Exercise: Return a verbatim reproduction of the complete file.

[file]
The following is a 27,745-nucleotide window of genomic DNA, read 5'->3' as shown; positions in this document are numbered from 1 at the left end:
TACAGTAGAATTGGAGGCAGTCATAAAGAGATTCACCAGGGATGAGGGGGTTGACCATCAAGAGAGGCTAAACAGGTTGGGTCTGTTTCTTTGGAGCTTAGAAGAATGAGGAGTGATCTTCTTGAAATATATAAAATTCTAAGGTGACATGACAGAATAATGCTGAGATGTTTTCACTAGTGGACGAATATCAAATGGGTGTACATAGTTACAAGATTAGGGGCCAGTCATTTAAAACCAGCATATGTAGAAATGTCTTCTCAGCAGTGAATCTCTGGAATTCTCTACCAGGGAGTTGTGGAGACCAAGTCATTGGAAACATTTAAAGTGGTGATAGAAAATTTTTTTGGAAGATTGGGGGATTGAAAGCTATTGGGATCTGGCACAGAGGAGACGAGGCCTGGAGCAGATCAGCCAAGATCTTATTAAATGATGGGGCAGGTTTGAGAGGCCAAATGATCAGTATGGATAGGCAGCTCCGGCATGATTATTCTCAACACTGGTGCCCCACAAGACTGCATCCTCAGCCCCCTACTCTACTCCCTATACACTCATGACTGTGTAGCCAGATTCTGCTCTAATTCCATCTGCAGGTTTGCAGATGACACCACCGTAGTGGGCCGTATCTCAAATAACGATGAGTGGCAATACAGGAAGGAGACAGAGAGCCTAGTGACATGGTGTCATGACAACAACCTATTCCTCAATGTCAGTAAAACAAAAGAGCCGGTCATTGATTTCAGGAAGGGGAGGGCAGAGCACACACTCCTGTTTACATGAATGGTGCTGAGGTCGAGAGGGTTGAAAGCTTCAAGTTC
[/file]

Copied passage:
The following is a 27,745-nucleotide window of genomic DNA, read 5'->3' as shown; positions in this document are numbered from 1 at the left end:
TACAGTAGAATTGGAGGCAGTCATAAAGAGATTCACCAGGGATGAGGGGGTTGACCATCAAGAGAGGCTAAACAGGTTGGGTCTGTTTCTTTGGAGCTTAGAAGAATGAGGAGTGATCTTCTTGAAATATATAAAATTCTAAGGTGACATGACAGAATAATGCTGAGATGTTTTCACTAGTGGACGAATATCAAATGGGTGTACATAGTTACAAGATTAGGGGCCAGTCATTTAAAACCAGCATATGTAGAAATGTCTTCTCAGCAGTGAATCTCTGGAATTCTCTACCAGGGAGTTGTGGAGACCAAGTCATTGGAAACATTTAAAGTGGTGATAGAAAATTTTTTTGGAAGATTGGGGGATTGAAAGCTATTGGGATCTGGCACAGAGGAGACGAGGCCTGGAGCAGATCAGCCAAGATCTTATTAAATGATGGGGCAGGTTTGAGAGGCCAAATGATCAGTATGGATAGGCAGCTCCGGCATGATTATTCTCAACACTGGTGCCCCACAAGACTGCATCCTCAGCCCCCTACTCTACTCCCTATACACTCATGACTGTGTAGCCAGATTCTGCTCTAATTCCATCTGCAGGTTTGCAGATGACACCACCGTAGTGGGCCGTATCTCAAATAACGATGAGTGGCAATACAGGAAGGAGACAGAGAGCCTAGTGACATGGTGTCATGACAACAACCTATTCCTCAATGTCAGTAAAACAAAAGAGCCGGTCATTGATTTCAGGAAGGGGAGGGCAGAGCACACACTCCTGTTTACATGAATGGTGCTGAGGTCGAGAGGGTTGAAAGCTTCAAGTTC